This course aims to introduce and explain Volume Two of Karl Marx’s Capital, looking at the text not as an outdated handbook or, alternatively, as a religious tome, nor yet as a work of ‘economics’, but instead as a massive attempt to account for an entirely new object of study: a mode of production.
Capital Volume II remains the least studied volume of Marx’s major work, yet, in its focus on the market and on circulation – a concept bracketed entirely in Volume One – it is perhaps the most relevant to contemporary political economy. What this volume shows is how the central ideas of Marx’s conceptualisation of the capitalist mode of production, above all the concept of value developed in Volume One, cannot be grasped fully without situating them within a broader capitalist market. So where Volume One explores the hidden abodes of the factory and workhouse, Volume Two ventures into the stockyards, ports and warehouses of the first truly global mode of production.
The lectures will focus on key chapters in the text that allow the book to be elucidated most thoroughly. This means certain chapters, primarily ones where Marx elucidates and critiques previous expositions of the concepts he discusses, have been excised. Students are encouraged to read the full work, however, and the chapters not discussed in detail will be briefly summarised where necessary. A list of further reading will be supplied to all students. Although all the key concepts from Capital Volume I will be reviewed as necessary in this course, it is recommended that students have some familiarity with the ideas developed there.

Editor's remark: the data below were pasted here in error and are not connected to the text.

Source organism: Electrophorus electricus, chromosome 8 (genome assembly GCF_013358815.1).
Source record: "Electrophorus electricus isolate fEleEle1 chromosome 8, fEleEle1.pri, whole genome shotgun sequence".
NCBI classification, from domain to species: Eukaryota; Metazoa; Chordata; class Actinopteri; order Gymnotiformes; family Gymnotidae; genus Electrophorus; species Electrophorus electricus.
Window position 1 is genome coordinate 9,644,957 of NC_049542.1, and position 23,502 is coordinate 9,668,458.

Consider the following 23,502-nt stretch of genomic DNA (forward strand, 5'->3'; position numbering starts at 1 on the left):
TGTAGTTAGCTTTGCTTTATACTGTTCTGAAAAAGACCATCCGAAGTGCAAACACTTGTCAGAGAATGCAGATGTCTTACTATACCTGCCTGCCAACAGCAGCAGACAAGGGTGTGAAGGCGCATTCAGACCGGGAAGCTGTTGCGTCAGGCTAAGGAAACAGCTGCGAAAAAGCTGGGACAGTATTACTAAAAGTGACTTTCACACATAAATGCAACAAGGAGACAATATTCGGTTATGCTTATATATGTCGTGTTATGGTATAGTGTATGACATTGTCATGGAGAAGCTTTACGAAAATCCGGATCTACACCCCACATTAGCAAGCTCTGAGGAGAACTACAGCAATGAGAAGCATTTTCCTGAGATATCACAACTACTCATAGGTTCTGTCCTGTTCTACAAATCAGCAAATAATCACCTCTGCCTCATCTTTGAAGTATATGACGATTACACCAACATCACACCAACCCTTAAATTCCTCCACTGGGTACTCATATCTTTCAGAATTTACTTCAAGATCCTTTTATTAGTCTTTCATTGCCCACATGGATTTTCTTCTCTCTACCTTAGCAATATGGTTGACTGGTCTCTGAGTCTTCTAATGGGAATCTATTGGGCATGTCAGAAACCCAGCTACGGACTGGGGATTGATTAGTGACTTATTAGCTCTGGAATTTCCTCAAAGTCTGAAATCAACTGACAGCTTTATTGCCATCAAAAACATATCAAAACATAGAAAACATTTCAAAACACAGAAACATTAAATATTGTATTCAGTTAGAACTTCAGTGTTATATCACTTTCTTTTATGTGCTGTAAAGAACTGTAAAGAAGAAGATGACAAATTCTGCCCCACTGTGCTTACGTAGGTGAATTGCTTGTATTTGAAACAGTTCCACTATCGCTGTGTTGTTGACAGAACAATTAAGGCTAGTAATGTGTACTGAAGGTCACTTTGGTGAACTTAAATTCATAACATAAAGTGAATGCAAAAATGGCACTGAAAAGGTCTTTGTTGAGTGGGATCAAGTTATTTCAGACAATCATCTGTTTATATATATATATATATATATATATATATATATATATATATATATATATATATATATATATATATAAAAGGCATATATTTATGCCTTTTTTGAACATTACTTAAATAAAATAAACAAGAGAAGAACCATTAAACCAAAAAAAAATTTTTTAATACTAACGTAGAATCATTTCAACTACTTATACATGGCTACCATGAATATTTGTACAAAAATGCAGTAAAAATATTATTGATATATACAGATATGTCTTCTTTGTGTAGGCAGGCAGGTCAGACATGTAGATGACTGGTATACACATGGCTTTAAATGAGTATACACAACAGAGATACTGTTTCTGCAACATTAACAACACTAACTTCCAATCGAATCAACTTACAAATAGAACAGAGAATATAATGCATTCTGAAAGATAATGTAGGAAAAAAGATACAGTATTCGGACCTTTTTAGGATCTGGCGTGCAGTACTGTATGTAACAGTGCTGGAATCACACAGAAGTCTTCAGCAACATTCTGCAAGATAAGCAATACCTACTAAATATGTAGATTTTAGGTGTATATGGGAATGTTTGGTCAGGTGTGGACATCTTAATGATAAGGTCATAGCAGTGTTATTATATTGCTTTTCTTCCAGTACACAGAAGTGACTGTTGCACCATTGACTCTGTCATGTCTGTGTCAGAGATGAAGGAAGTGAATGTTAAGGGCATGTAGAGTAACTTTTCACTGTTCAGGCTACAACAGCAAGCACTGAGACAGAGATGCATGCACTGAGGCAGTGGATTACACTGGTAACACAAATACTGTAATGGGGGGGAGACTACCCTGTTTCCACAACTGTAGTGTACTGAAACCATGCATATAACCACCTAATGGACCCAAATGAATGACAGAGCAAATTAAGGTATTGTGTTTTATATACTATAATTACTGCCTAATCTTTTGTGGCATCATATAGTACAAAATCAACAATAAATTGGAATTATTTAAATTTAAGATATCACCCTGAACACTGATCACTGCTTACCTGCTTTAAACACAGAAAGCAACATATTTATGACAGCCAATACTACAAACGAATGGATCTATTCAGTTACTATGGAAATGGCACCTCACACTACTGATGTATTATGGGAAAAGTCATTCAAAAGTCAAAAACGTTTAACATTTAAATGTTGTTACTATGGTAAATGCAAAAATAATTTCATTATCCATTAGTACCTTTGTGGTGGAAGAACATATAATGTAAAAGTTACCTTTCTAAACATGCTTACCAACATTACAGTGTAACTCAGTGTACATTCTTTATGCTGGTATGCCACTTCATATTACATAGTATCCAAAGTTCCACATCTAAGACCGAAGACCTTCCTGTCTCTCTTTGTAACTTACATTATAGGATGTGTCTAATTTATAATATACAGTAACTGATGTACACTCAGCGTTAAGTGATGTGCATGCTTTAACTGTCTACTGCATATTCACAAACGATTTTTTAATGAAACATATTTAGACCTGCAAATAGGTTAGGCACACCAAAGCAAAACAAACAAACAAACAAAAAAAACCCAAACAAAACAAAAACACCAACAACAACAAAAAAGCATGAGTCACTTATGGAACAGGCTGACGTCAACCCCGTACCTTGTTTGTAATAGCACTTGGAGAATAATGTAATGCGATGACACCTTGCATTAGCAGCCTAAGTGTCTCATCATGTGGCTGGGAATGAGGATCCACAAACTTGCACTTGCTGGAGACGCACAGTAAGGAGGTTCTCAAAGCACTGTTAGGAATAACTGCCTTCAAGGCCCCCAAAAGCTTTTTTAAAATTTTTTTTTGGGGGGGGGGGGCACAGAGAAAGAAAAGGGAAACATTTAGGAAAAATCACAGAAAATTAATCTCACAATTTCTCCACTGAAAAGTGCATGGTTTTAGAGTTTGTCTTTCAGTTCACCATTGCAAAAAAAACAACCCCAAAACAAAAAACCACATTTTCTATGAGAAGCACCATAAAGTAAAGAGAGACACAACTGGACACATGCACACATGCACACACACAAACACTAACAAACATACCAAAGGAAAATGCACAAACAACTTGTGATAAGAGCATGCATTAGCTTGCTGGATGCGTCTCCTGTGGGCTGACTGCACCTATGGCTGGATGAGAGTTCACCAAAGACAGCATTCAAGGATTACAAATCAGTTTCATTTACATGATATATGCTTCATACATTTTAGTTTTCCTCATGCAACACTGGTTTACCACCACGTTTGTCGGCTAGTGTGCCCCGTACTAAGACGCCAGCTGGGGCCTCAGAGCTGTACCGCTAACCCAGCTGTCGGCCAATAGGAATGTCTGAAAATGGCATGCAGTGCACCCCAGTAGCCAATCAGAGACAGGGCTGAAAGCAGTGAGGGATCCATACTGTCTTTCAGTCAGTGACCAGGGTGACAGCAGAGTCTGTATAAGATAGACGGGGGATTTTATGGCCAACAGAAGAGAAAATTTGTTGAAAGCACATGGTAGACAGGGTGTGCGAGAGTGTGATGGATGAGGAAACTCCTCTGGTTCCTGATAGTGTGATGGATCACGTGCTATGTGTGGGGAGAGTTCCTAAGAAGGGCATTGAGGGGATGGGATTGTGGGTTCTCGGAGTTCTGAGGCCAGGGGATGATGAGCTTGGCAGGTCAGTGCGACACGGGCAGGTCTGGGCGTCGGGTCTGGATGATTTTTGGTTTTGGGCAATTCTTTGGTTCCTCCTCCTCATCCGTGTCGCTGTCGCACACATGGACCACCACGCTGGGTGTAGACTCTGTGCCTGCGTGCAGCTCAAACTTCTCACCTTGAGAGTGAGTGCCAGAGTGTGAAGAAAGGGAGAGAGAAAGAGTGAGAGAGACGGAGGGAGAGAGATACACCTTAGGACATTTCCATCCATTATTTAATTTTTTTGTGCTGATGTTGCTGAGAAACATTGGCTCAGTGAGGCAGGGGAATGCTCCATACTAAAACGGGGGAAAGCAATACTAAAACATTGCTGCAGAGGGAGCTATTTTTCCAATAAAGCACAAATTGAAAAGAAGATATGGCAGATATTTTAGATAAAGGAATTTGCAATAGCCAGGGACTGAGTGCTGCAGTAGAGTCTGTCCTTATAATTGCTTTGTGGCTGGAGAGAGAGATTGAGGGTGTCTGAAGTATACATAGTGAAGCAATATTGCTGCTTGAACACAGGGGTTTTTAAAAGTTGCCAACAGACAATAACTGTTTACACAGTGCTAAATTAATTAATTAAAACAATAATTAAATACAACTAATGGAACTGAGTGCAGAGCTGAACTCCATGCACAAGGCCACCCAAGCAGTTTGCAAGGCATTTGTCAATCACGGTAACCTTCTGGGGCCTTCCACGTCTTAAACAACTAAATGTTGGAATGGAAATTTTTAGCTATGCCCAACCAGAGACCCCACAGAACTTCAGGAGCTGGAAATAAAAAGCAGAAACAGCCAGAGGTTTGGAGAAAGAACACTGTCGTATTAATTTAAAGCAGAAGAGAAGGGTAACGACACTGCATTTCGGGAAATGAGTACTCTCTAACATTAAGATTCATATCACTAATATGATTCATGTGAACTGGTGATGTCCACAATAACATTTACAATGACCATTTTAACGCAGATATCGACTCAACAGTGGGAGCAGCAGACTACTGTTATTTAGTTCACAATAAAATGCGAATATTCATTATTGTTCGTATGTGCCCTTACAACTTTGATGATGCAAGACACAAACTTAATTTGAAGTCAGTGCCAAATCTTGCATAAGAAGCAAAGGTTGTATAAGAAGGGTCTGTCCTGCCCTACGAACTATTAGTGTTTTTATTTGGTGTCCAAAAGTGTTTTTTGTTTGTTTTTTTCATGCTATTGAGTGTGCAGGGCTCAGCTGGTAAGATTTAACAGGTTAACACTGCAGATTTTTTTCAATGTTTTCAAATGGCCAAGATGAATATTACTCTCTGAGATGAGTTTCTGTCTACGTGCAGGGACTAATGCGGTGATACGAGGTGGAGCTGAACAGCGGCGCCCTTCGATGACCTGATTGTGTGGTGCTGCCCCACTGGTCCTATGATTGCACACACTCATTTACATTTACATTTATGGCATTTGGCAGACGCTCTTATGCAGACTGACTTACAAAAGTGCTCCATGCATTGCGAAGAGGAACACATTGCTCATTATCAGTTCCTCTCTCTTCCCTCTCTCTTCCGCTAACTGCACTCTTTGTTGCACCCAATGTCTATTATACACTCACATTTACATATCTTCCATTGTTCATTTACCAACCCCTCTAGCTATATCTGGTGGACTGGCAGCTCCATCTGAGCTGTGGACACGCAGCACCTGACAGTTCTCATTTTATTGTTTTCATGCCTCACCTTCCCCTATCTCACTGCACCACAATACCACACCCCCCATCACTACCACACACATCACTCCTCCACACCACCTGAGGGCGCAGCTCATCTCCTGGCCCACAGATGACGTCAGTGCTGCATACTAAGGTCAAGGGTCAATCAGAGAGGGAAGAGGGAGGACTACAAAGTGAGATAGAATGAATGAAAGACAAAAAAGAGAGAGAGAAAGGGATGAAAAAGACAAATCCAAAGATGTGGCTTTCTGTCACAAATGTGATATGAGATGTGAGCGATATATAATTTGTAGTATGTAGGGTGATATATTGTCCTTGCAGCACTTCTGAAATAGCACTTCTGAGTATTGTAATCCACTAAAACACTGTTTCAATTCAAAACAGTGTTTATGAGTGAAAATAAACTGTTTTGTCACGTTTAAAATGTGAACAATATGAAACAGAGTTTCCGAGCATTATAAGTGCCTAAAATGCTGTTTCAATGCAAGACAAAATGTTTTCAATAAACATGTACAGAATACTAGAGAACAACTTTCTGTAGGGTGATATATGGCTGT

Note: The translation used will be the one published by Penguin Classics, translated by David Fernbach. All page numbers (which are preserved in every edition) refer to this translation.
Lecture 1: Introduction to Capital Volume II & The Three Circuits of Capital
This lecture will outline the place of Capital Volume II within Marx’s overall project and look at its textual history, as well as introducing the general concepts of money capital Marx will use throughout the book.
Reading: Capital Volume II, Chapters 1-3 (pp. 109-179)
Lecture 2: Circulation
This lecture will explore Marx’s discussion of the costs specific to the circulation of capital, and the place of temporality in his understanding of the movements of capital.
Reading: Capital Volume II, Chapters 4-6 (pp. 180-229)
Lecture 3: Turnover
Building on the discussion of temporality in Lecture 2, this lecture will explore the turnover of individual capitals, and delve more specifically into Marx’s understanding of the dual temporalities of Production Time and Circulation Time.
Reading: Capital Volume II, Chapters 7-9 (pp. 233-267); Chapters 12-14 (pp. 306-333)
Lecture 4: Value in Process
In this lecture, concepts Marx has developed in Volume I of Capital, in particular Surplus-Value, are reintroduced. This lecture will examine how these concepts have been transformed when seen from the perspective of circulation as opposed to production.
Reading: Capital Volume II, Chapters 15-18 (pp. 334-434)
Lecture 5: Reproduction
This lecture will bring together the concepts developed over the preceding lectures, and examine how Marx conceptualises the reproduction of capital as a total process.
Reading: Capital Volume II, Chapters 20-21 (pp. 468-599)
Rory Dufficy completed a Ph.D. in English at Western Sydney University in 2016 and is teaches Literature at Deakin University. He is currently writing a book entitled An Epoch of Possibility: The Avant-Garde in the 20th Century.